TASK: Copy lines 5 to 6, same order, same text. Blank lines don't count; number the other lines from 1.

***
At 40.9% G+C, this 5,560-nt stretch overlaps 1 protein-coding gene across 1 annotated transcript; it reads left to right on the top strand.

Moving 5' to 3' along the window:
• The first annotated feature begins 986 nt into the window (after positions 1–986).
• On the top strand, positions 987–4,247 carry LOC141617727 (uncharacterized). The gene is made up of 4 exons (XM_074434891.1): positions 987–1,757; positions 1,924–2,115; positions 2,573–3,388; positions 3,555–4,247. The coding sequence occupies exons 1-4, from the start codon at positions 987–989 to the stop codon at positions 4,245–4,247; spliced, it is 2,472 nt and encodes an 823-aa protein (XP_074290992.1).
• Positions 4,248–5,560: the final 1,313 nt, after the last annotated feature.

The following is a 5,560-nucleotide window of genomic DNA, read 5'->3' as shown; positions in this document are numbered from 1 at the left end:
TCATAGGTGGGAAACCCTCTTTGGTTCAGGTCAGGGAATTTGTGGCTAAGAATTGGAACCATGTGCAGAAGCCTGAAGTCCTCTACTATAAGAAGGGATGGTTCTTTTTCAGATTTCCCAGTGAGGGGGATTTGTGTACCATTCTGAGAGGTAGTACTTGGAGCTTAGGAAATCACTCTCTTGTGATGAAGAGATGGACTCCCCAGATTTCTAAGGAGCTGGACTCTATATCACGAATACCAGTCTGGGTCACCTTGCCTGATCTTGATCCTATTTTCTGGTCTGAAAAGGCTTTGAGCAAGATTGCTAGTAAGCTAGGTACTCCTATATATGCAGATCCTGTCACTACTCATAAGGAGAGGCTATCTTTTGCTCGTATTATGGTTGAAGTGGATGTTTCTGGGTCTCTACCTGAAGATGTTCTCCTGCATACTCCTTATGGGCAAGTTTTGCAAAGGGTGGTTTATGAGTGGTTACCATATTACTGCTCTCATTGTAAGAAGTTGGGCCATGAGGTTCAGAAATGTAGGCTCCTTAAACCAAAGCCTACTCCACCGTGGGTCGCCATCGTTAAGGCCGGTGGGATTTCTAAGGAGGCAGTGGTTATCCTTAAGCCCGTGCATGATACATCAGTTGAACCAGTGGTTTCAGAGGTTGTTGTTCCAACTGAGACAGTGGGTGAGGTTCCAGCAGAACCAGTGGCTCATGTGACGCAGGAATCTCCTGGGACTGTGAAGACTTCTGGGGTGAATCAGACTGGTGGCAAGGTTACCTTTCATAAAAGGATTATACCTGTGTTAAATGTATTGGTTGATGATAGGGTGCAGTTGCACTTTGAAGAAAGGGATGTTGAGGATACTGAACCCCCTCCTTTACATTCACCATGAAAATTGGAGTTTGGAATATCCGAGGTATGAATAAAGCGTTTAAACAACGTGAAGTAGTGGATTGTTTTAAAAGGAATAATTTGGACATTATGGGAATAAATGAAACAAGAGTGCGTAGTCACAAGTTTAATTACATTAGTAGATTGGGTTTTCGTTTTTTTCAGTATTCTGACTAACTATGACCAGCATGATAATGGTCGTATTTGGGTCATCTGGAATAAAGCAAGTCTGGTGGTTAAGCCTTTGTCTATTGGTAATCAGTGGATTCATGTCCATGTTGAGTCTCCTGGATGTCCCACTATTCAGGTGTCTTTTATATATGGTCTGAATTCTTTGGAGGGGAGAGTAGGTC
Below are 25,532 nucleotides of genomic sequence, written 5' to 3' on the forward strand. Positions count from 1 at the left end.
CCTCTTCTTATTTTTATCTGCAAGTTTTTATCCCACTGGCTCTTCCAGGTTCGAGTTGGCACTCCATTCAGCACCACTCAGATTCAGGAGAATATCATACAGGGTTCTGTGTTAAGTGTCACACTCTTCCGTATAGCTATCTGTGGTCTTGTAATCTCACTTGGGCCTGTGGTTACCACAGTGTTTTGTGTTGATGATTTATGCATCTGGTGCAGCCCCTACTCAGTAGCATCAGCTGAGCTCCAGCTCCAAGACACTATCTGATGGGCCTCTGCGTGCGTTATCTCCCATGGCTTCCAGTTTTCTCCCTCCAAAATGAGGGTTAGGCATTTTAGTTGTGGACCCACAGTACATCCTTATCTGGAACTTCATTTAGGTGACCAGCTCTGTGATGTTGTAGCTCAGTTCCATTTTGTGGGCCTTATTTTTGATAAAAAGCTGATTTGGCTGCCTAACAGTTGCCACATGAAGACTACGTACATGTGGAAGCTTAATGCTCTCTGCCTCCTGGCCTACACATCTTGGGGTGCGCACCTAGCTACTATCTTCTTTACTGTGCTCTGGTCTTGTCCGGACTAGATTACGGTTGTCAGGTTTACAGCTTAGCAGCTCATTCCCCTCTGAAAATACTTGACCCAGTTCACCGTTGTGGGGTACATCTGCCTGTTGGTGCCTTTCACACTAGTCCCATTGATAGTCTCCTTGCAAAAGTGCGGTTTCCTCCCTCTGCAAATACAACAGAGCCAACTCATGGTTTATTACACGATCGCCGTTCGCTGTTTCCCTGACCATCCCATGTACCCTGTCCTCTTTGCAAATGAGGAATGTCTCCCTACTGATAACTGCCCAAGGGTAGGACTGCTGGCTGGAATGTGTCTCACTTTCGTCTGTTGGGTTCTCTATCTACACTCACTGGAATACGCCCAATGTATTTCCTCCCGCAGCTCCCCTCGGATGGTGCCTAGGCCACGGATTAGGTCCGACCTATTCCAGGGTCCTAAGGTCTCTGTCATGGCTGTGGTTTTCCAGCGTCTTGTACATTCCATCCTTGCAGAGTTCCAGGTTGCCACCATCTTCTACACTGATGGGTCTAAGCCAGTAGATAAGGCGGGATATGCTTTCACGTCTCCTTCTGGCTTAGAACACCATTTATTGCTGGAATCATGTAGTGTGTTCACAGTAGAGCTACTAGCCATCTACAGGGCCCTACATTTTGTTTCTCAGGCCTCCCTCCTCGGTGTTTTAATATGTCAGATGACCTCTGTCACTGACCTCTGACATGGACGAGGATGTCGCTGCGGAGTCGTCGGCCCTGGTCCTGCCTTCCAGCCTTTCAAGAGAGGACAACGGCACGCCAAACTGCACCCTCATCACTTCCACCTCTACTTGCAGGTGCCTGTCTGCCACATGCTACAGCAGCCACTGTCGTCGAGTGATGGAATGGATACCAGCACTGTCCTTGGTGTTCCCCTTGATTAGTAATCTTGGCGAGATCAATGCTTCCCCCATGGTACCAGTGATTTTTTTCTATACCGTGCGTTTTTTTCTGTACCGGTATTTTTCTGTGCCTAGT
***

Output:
• Positions 4,248–5,560: the final 1,313 nt, after the last annotated feature.

The following is a 5,560-nucleotide window of genomic DNA, read 5'->3' as shown; positions in this document are numbered from 1 at the left end: